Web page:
Intake Dale Mine

Discussions following on from the Bradwell Catchment Symposium and after reading reports from the 80's of natural rift and chambers, EPC members have re-descended Intake Dale Mine and embarked on exploring it further.

 Intake Dale Main Chamber


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With Lukey-boy out of action it was up to Team B-some to take in the slack and drag scaffolding down in to the depths of Intake Dale Mine to start a new project which had been found when Intake was re-explored a couple of years back by the Eldon. It got the name Black Jack Choke from Luke's choice of Vape for the evening being Black Jack flavoured which was worth its weight in Galena testing for draughts in the choke.

We had a usual pre-beer in the layby and hastily kitted up for the walk down to the mine. Jeff was feeling a bit woozy after just giving blood so was taking the trip steady. Rob and Dave were carrying the majority of the gear required leaving me the awkward bit of scaffolding with only one clip.

Intake Dale Mine (IDM) although very short takes a while to descend and ascend due to it being split into two pitches with lots of hanging death all around. Once the majority of the group were stationed just above the small climber which leads down to Brexit Rift and the big natural Black Jack Choke can be found by traversing at roof level over the hole down to the climber and thrutching into a small constriction which leads to a fairly pleasant natural chamber some 3x3 metres. The camber has a small back filled bedding on the left with the boulder choke being straight on. Although the draught in the choke was not present this evening we made a decision to make progress to the right had side of the choke where Rob had remembered the draught to get sucked in to and also a some sections which are calcified. A little poke followed by the placing of a couple pieces of scaff pinned to the "alright but not Bomber" walls.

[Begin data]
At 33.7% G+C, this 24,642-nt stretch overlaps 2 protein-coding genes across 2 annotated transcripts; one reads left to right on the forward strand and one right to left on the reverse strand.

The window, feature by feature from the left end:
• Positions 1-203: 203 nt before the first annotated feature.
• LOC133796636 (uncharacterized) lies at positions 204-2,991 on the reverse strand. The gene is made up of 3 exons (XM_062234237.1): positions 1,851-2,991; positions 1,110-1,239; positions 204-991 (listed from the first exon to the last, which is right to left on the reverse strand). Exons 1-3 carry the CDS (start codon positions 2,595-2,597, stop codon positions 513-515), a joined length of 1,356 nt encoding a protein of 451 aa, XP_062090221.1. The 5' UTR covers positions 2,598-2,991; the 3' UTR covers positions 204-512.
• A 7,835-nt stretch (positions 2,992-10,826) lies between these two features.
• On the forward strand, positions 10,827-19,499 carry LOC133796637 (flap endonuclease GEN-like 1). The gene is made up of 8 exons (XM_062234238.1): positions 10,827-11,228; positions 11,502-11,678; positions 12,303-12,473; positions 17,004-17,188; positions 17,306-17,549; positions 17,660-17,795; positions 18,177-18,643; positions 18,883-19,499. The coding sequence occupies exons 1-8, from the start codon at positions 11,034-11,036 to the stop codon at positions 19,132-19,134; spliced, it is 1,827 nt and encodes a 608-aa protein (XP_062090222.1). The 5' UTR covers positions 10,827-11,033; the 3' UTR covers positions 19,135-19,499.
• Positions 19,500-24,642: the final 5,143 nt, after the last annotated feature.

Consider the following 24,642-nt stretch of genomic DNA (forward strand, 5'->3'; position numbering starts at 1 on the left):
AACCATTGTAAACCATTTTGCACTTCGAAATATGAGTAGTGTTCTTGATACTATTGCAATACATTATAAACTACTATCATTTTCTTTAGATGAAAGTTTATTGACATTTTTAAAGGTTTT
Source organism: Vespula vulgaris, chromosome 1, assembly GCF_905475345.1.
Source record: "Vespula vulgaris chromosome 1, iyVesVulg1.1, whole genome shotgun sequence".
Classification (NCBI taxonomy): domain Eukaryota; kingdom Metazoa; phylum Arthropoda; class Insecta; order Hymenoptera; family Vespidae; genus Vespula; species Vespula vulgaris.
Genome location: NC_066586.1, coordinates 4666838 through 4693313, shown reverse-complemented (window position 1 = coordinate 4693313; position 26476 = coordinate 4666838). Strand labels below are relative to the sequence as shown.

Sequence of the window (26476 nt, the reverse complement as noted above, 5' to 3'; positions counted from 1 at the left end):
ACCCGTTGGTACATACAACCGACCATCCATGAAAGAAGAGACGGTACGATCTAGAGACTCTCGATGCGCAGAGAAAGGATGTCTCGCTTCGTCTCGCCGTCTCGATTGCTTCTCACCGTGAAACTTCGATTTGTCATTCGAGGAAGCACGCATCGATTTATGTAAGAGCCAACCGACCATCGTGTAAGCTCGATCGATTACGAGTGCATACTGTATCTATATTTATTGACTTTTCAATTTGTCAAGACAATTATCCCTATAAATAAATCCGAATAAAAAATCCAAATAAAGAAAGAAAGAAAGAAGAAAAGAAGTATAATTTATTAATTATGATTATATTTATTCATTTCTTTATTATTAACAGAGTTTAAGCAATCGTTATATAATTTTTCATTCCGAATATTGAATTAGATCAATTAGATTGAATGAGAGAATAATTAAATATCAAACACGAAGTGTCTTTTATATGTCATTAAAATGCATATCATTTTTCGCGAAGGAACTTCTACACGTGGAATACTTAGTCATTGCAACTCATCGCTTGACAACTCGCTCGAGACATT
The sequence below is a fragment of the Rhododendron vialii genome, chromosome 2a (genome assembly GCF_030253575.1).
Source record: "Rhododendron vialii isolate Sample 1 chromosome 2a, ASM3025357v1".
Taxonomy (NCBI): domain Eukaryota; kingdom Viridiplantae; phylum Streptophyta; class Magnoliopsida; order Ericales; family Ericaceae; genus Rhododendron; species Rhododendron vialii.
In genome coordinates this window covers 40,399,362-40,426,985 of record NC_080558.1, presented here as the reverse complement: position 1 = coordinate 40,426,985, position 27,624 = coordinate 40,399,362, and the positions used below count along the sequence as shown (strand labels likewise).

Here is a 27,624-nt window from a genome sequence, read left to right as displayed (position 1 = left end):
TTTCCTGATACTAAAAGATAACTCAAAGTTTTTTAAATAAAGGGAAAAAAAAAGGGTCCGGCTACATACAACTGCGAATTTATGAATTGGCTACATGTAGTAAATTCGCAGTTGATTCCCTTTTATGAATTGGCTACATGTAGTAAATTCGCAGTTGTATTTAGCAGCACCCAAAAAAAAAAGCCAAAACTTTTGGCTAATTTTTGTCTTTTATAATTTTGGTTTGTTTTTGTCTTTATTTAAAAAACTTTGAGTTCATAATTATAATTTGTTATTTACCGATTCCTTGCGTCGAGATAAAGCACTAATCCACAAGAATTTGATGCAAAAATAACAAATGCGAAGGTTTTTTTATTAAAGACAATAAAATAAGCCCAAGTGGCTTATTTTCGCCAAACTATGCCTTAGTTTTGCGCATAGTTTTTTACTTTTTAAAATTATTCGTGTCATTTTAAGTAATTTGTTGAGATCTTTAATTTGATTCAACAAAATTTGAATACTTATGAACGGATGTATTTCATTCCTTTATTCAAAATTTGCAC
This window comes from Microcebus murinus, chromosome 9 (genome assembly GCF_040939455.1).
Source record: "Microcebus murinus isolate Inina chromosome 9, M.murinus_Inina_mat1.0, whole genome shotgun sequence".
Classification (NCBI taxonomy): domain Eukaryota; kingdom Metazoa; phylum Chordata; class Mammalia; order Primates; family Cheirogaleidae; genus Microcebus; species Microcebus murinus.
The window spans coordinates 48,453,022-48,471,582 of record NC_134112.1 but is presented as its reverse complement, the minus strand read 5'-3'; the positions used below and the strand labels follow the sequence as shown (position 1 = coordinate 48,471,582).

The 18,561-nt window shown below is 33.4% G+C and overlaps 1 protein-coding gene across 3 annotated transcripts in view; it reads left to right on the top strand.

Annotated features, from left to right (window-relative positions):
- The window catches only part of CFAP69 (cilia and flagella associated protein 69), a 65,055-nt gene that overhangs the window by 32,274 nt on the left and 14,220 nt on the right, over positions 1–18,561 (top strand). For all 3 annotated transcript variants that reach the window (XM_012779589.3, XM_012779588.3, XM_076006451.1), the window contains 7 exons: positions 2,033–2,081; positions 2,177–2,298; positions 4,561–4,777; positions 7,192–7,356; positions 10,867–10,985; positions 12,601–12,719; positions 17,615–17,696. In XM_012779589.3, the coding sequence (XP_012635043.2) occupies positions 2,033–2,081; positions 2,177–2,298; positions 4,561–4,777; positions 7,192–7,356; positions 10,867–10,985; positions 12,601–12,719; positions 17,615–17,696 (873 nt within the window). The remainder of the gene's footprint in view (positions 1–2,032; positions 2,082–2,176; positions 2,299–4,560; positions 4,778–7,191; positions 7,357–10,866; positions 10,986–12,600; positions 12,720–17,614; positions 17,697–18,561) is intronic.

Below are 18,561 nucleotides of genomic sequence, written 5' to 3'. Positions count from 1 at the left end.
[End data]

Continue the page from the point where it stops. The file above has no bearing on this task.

Jeff in the passage approaching the choke

At this point we were already biting into pub time so Jeff and I started out whilst Rob and Dave removed a few more boulders. All safe on surface we retreated to The Star for a guaranteed pint to discuss pressing issues such as nugget porn and pegging and left just before the dawn of a new day. A big thanks to Mark Noble for supplying us with Scaffolding, Cheers!

Rob admiring his pile of scaff in front of the Black Jack Choke

During 2016 Intake Dale Mine was rigged, made safe(r), explored and surveyed. It is a fascinating old mine which follows an irregular vein to a depth of 55m via 3 pitches and some narrow rift climbs. Here the rifts turn natural and roughly 100m of high rifts and large natural cavities lead off to the East and North, seemingly untouched by T’owd man at all. 

Sam in Rift, by Rob Eavis

Sam led a number of bolt climbing trips near the bottom, including a roof traverse along the main rift and a climb up at the back of a large cross rift. Unfortunately none of these efforts revealed much passage.